THE BODY

    On Southern Pacific's covered hoppers all the side ribs are the same. The Round house kit has channels for the end ribs, so these must be removed and replaced. Use an X-acto knife with a No. 15 blade to carefully cut and scrape the channels off then sand the area smooth. Make new ribs from.010" and.020" styrene as shown in Figure 1 and cement them to the body. On the prototype, the ends of the hopper body are filled in between the sides behind the end ribs. Cut a piece of.040" styrene with scale dimensions of about 1'-0" x 4'-0" and fit this to the body. The top will need to be tapered to match the hopper slope sheet. Fit a piece to each end by trial and error working to get a relatively tight fit. The end panel is slightly recessed behind the end ribs leaving about a scale 3" of the side showing beyond the end panel. The bottom of the panel should just touch the under frame when the underframe is installed. When the fit is right, cement the panel in place with liquid cement from the inside.

    Cement the roof to the body with liquid cement, aligning the roof end flush with the body at the brake wheel end. When the cement is dry, sand the roof flush with the end. At this point you have a reasonably accurate SP PS-2 cover ed hopper model and if you are satisfied you can finish assembly according to the Roundhouse kit instructions and then skip to the painting and lettering.

    THE DETAILS

    I replaced all the cast on ladders and grab irons with ones of wire. Doing this makes a remarkable improvement in the looks of the model. Use the grab iron mounting bolt heads cast on the model to locate and drill No. 77 holes for each grab iron. With holes drilled, take a razor saw and very carefully cut the cast grabs and ladder rungs off. When working on the ladders I found that cutting the inside end of the rung off first followed by the end worked best. Use a knife to cut and scrape the grab irons off the side and end of the frame. Cut and file the ladder angles and comer braces smooth where the grab irons have been cut off. Use Figure 1 to locate the holes for the left end side grab irons. The locations are slightly different from the kit locations. Note that there is only one long grab iron on each end instead of the two on the kit.

    Quality Craft grab irons are the correct size to fit the kit ladder width, with the exception of the bottom two rungs on the end ladders. These are slightly wider and I used Pacific Traction grab irons here. I also used Pacific Traction grab irons for those on the frame below the ladder on the sides and for the grab irons on the end sill. The long grab irons on the left (facing each side) were bent from.018" wire. I used cyanoacrylate cement to hold the grab irons and ladder rungs in place. On one of my models I replaced the side ladders with Kemtron X-383 brass freight car ladders cut to size. This looks as good as the individual grab irons and is easier to do. This doesn't work on the ends because of the wide bottom on the ladders. Thin the cross section of the end steps by filing so that they look more like strap steel steps. The cast on steps are not absolutely correct and could be replaced with built up ones of styrene or brass for a more exact model. Refer to prototype photo graphs for the correct shape.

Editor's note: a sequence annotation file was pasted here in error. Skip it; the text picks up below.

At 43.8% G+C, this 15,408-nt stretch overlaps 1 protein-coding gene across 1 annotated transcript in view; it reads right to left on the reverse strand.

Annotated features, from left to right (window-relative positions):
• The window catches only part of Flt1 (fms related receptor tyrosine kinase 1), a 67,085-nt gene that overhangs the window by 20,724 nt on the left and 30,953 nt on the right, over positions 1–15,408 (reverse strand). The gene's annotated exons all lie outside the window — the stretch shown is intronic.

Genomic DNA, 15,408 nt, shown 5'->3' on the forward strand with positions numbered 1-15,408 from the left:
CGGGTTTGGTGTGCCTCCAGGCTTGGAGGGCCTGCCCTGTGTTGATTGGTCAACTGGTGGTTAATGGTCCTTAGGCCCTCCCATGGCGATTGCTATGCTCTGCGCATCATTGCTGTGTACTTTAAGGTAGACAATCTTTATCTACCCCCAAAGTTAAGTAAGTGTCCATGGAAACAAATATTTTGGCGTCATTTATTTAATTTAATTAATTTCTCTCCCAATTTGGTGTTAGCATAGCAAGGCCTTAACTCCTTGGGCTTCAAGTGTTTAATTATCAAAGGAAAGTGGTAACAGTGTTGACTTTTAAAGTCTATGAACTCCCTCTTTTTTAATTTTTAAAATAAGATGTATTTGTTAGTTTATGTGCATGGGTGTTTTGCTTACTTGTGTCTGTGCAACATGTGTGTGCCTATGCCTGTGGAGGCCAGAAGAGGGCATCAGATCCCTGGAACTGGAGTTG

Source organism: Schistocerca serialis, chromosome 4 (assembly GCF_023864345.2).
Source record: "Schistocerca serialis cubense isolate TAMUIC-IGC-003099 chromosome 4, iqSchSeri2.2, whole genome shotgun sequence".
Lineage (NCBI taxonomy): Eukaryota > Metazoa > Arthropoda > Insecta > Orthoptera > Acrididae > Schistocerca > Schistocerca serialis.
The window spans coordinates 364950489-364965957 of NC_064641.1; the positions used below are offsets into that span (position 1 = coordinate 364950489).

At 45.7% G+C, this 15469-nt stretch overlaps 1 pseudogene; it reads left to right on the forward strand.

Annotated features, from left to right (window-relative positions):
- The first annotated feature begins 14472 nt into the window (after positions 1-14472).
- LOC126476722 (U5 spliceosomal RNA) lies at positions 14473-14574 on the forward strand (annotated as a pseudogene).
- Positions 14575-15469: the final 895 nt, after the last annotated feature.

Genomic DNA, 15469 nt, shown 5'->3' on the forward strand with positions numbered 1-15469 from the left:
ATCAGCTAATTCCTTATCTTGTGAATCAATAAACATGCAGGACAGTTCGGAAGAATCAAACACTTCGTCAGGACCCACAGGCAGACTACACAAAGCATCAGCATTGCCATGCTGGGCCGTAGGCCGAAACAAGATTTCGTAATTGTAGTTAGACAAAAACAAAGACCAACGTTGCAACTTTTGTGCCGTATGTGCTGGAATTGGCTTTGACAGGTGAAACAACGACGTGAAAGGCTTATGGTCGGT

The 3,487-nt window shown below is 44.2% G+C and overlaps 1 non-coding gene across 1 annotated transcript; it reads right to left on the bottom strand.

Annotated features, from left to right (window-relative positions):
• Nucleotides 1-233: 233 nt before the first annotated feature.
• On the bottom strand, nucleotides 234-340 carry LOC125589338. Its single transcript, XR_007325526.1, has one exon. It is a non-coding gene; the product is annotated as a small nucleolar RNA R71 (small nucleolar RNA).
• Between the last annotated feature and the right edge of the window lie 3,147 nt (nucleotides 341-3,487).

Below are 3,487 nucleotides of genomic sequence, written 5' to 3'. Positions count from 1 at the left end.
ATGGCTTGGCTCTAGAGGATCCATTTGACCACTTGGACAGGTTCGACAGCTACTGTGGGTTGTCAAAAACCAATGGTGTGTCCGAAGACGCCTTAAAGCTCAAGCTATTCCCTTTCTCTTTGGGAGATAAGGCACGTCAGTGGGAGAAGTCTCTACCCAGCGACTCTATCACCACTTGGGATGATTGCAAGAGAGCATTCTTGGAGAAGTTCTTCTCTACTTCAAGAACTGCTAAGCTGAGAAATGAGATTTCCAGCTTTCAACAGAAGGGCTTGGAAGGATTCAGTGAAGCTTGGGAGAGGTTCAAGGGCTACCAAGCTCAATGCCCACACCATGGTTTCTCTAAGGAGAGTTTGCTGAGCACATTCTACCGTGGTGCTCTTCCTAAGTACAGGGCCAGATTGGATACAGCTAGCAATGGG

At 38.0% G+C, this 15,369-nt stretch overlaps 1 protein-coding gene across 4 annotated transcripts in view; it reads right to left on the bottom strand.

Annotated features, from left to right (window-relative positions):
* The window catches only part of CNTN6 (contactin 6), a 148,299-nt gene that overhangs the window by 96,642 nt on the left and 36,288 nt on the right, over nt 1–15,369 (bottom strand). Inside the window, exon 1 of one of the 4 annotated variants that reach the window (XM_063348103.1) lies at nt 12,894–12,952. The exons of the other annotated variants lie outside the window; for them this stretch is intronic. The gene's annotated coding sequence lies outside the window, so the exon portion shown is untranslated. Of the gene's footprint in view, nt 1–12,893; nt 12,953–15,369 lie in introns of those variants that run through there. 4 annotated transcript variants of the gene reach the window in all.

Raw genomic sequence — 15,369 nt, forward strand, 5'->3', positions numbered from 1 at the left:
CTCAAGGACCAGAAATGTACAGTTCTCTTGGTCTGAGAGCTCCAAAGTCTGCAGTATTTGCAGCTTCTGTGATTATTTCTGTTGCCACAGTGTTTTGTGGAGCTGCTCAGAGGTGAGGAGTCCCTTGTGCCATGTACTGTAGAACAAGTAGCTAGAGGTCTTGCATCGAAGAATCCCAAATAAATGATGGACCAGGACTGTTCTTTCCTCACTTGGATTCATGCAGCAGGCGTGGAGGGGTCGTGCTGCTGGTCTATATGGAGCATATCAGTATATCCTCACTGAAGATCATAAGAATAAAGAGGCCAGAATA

The running board supplied with the kit is much too thick. I separated the longitudinal running boards from the latitudinal running boards and then sanded each to a thinner cross-section. Use your own judgement as to what looks right here. I try to get a thickness of about 2-3 scale inches. Make mounting brackets for the running board by cementing short pieces of .020" styrene about two scale inches wide at the locations shown in Figure 2. When the cement is dry, trim the pieces flush with the sides of the running boards. Put two similar brackets at the outer end of the two end running boards. Cement the running board to the car roof, center ed on the roof with equal overhang at each end. Cement the end running boards to the roof running board and the roof. Make a grab iron for the end boards from .018" wire as shown in Figure 2 and mount it in No. 77 holes with cyanoacry late cement. Make end brackets for the running boards from .010" styrene with scale dimensions of 12" x 2". Cement the brackets to the underside of the end of the running board and to the end of the car. There are two of these brackets on each end of the running board.

    Page 31: This photo is typical of the cars as they appear today in the grey paint scheme. This is also typical of the weathering seen on these cars though this is something that varies widely on covered hoppers more so than on most other types. Photo by Tom Vanden Bosch.
    Prototype Modeler - August 1977 - Page 30 Prototype Modeler - August 1977 - Page 31

    Add four roping staples, two to a side, near the bolster as shown in Figure 3. The staples are made from .025" wire. Depending on the car, these roping staples may be on either side of the bolster so it is best to refer to a photograph of the car you are modeling to get the right location. Make two tack boards from .020" styrene a scale 9" x 12" and cement them to the frame on each side on the left end just to the left of the last rib. Install a train air line made from .025" wire. Facing the brake wheel end of the car, the air line is on the right side of the car. The line runs parallel to the car side just below the bottom edge and turns under the car approximately in the center of the end side panels. Figure 4 shows how I installed mine with epoxy cement. Make, and epoxy on, an uncoupling lever using .018" wire mounted in a No. 77 hole drilled in the cast on bracket.